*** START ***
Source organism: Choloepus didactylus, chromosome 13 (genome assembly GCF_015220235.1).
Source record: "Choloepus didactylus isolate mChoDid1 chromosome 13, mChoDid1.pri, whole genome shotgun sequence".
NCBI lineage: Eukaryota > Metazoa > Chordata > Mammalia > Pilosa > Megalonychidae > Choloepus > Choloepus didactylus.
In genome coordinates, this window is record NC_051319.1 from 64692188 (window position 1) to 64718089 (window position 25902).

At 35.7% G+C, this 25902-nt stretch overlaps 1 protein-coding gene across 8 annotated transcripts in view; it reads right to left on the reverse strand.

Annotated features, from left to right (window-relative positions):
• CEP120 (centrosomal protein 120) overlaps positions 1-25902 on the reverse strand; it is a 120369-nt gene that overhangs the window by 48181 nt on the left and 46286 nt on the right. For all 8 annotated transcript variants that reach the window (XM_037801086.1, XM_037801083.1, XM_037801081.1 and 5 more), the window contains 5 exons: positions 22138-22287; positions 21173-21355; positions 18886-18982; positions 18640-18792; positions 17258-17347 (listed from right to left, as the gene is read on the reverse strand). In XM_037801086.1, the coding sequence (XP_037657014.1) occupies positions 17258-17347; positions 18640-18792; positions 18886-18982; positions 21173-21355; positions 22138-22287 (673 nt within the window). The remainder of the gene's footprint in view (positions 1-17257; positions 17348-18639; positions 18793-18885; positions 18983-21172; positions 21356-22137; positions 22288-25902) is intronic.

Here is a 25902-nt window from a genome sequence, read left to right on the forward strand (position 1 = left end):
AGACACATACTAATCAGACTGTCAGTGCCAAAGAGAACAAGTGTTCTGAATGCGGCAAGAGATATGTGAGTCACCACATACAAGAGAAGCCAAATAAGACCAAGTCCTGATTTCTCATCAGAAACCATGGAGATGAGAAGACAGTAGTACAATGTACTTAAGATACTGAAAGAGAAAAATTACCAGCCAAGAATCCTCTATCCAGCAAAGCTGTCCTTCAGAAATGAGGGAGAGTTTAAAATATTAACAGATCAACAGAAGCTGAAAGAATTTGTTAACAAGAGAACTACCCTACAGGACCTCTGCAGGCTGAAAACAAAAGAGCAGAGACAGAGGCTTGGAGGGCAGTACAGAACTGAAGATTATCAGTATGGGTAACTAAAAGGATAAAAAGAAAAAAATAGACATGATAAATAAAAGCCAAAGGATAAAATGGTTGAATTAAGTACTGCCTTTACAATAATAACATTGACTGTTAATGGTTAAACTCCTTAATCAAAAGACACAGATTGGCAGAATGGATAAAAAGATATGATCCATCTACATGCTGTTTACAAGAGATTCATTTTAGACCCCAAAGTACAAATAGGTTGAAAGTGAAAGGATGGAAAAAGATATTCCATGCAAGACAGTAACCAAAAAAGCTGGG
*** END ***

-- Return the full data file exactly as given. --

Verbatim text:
Source organism: Choloepus didactylus, chromosome 13 (genome assembly GCF_015220235.1).
Source record: "Choloepus didactylus isolate mChoDid1 chromosome 13, mChoDid1.pri, whole genome shotgun sequence".
NCBI lineage: Eukaryota > Metazoa > Chordata > Mammalia > Pilosa > Megalonychidae > Choloepus > Choloepus didactylus.
In genome coordinates, this window is record NC_051319.1 from 64692188 (window position 1) to 64718089 (window position 25902).

At 35.7% G+C, this 25902-nt stretch overlaps 1 protein-coding gene across 8 annotated transcripts in view; it reads right to left on the reverse strand.

Annotated features, from left to right (window-relative positions):
• CEP120 (centrosomal protein 120) overlaps positions 1-25902 on the reverse strand; it is a 120369-nt gene that overhangs the window by 48181 nt on the left and 46286 nt on the right. For all 8 annotated transcript variants that reach the window (XM_037801086.1, XM_037801083.1, XM_037801081.1 and 5 more), the window contains 5 exons: positions 22138-22287; positions 21173-21355; positions 18886-18982; positions 18640-18792; positions 17258-17347 (listed from right to left, as the gene is read on the reverse strand). In XM_037801086.1, the coding sequence (XP_037657014.1) occupies positions 17258-17347; positions 18640-18792; positions 18886-18982; positions 21173-21355; positions 22138-22287 (673 nt within the window). The remainder of the gene's footprint in view (positions 1-17257; positions 17348-18639; positions 18793-18885; positions 18983-21172; positions 21356-22137; positions 22288-25902) is intronic.

Here is a 25902-nt window from a genome sequence, read left to right on the forward strand (position 1 = left end):
AGACACATACTAATCAGACTGTCAGTGCCAAAGAGAACAAGTGTTCTGAATGCGGCAAGAGATATGTGAGTCACCACATACAAGAGAAGCCAAATAAGACCAAGTCCTGATTTCTCATCAGAAACCATGGAGATGAGAAGACAGTAGTACAATGTACTTAAGATACTGAAAGAGAAAAATTACCAGCCAAGAATCCTCTATCCAGCAAAGCTGTCCTTCAGAAATGAGGGAGAGTTTAAAATATTAACAGATCAACAGAAGCTGAAAGAATTTGTTAACAAGAGAACTACCCTACAGGACCTCTGCAGGCTGAAAACAAAAGAGCAGAGACAGAGGCTTGGAGGGCAGTACAGAACTGAAGATTATCAGTATGGGTAACTAAAAGGATAAAAAGAAAAAAATAGACATGATAAATAAAAGCCAAAGGATAAAATGGTTGAATTAAGTACTGCCTTTACAATAATAACATTGACTGTTAATGGTTAAACTCCTTAATCAAAAGACACAGATTGGCAGAATGGATAAAAAGATATGATCCATCTACATGCTGTTTACAAGAGATTCATTTTAGACCCCAAAGTACAAATAGGTTGAAAGTGAAAGGATGGAAAAAGATATTCCATGCAAGACAGTAACCAAAAAAGCTGGG